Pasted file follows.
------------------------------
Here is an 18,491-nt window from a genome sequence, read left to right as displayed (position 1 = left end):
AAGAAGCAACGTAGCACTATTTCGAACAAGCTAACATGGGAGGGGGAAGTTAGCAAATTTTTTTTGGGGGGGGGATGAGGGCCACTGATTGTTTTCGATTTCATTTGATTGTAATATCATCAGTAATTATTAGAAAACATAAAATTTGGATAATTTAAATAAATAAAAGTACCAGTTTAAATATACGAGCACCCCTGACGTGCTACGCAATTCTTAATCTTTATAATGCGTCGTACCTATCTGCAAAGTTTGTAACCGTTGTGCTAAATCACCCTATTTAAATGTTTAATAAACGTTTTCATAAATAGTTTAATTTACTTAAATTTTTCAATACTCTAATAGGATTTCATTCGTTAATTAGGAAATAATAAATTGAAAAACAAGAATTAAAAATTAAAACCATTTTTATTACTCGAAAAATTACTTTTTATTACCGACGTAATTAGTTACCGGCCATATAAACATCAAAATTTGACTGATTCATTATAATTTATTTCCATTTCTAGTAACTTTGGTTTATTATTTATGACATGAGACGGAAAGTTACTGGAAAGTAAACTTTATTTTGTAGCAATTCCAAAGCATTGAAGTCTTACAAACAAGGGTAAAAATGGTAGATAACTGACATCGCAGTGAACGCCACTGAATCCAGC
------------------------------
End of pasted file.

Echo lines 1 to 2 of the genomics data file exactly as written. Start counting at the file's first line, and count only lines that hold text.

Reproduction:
Here is an 18,491-nt window from a genome sequence, read left to right as displayed (position 1 = left end):
AAGAAGCAACGTAGCACTATTTCGAACAAGCTAACATGGGAGGGGGAAGTTAGCAAATTTTTTTTGGGGGGGGGATGAGGGCCACTGATTGTTTTCGATTTCATTTGATTGTAATATCATCAGTAATTATTAGAAAACATAAAATTTGGATAATTTAAATAAATAAAAGTACCAGTTTAAATATACGAGCACCCCTGACGTGCTACGCAATTCTTAATCTTTATAATGCGTCGTACCTATCTGCAAAGTTTGTAACCGTTGTGCTAAATCACCCTATTTAAATGTTTAATAAACGTTTTCATAAATAGTTTAATTTACTTAAATTTTTCAATACTCTAATAGGATTTCATTCGTTAATTAGGAAATAATAAATTGAAAAACAAGAATTAAAAATTAAAACCATTTTTATTACTCGAAAAATTACTTTTTATTACCGACGTAATTAGTTACCGGCCATATAAACATCAAAATTTGACTGATTCATTATAATTTATTTCCATTTCTAGTAACTTTGGTTTATTATTTATGACATGAGACGGAAAGTTACTGGAAAGTAAACTTTATTTTGTAGCAATTCCAAAGCATTGAAGTCTTACAAACAAGGGTAAAAATGGTAGATAACTGACATCGCAGTGAACGCCACTGAATCCAGC